The NOC proposal seems an increasingly tough sell, with the president's recently released proposal suggesting that authority reside in the Department of Homeland Security instead.

But Senator Whitehouse, among others, says he does expect the Senate bill to be tougher on companies controlling critical infrastructure than Obama recommends. One idea: a separate domain — think .secure rather than .com or .org — for critical infrastructure, with heightened security and heightened surveillance of users.

Whitehouse, who is sympathetic to the civil liberties concerns that come with security upgrades, says a .secure tag would send a clear signal to users that they cannot expect the same privacy they enjoy in the .com domain.

The proposal, trumpeted by some military leaders too, has faced robust opposition from Silicon Valley types who frown on any perceived assault on the open nature of the Internet. And private sector pressure is sure to be a major force in shaping any legislation that comes out of Congress. You can bet, for instance, that the utilities and banks will have something to say about the cybersecurity mandates proposed by the Obama Administration and Senate leadership.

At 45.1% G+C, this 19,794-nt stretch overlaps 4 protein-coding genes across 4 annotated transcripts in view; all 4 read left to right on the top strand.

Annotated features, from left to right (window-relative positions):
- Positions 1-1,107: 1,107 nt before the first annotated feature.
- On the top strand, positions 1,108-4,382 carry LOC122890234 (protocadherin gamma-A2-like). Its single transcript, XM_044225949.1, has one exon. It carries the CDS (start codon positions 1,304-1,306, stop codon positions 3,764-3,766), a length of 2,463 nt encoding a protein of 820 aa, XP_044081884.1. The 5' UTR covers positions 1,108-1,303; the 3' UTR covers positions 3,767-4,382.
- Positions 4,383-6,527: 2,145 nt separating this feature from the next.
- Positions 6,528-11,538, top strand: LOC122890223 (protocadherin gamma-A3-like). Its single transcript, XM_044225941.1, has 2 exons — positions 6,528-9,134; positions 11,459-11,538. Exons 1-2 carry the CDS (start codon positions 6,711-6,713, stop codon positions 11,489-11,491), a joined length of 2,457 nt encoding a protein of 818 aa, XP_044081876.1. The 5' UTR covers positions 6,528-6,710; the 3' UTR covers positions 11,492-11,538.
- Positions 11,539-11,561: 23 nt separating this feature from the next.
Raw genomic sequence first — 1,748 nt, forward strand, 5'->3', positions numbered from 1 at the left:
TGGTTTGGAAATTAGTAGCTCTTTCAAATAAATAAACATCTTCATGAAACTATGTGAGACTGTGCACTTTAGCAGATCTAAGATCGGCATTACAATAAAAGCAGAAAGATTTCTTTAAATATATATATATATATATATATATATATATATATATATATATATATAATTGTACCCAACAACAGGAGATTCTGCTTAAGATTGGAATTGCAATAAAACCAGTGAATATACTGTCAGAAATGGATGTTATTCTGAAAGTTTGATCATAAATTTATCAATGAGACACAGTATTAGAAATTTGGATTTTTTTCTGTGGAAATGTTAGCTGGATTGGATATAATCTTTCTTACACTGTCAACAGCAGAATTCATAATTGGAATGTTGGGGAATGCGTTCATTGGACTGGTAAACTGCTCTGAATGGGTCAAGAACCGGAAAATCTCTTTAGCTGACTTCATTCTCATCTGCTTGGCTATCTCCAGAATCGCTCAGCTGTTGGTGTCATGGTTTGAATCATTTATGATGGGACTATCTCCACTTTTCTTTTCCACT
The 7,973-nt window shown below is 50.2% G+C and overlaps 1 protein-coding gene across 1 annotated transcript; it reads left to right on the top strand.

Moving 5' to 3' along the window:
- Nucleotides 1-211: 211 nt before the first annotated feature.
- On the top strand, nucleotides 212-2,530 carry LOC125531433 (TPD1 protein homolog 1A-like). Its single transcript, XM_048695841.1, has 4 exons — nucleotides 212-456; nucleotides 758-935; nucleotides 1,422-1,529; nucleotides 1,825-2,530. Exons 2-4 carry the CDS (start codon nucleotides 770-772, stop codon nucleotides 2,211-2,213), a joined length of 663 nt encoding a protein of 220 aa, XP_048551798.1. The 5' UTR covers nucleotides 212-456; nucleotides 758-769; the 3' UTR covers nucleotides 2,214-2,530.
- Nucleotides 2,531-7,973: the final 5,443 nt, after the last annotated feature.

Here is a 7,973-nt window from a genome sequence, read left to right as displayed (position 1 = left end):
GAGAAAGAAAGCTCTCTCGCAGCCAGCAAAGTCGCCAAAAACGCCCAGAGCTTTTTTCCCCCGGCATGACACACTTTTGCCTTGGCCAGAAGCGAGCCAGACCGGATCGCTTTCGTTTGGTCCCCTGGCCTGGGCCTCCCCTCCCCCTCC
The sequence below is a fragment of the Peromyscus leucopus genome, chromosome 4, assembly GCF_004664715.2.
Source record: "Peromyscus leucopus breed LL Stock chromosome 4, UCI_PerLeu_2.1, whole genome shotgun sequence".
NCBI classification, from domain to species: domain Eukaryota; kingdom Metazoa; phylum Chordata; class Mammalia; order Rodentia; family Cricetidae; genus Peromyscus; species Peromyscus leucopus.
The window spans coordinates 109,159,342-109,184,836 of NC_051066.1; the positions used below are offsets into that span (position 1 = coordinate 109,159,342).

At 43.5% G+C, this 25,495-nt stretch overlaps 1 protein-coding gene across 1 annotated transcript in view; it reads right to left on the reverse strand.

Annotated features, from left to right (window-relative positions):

James Lewis, a former State Department official now with the Washington-based Center for Strategic & International Studies, says the Obama and Senate proposals, whatever their differences, are in the same league. Both make an important attempt to impose cybersecurity responsibilities on powerful corporations.

"They're going to get a lot of pushback," he says, of administration officials. "I hope they stick to their guns."

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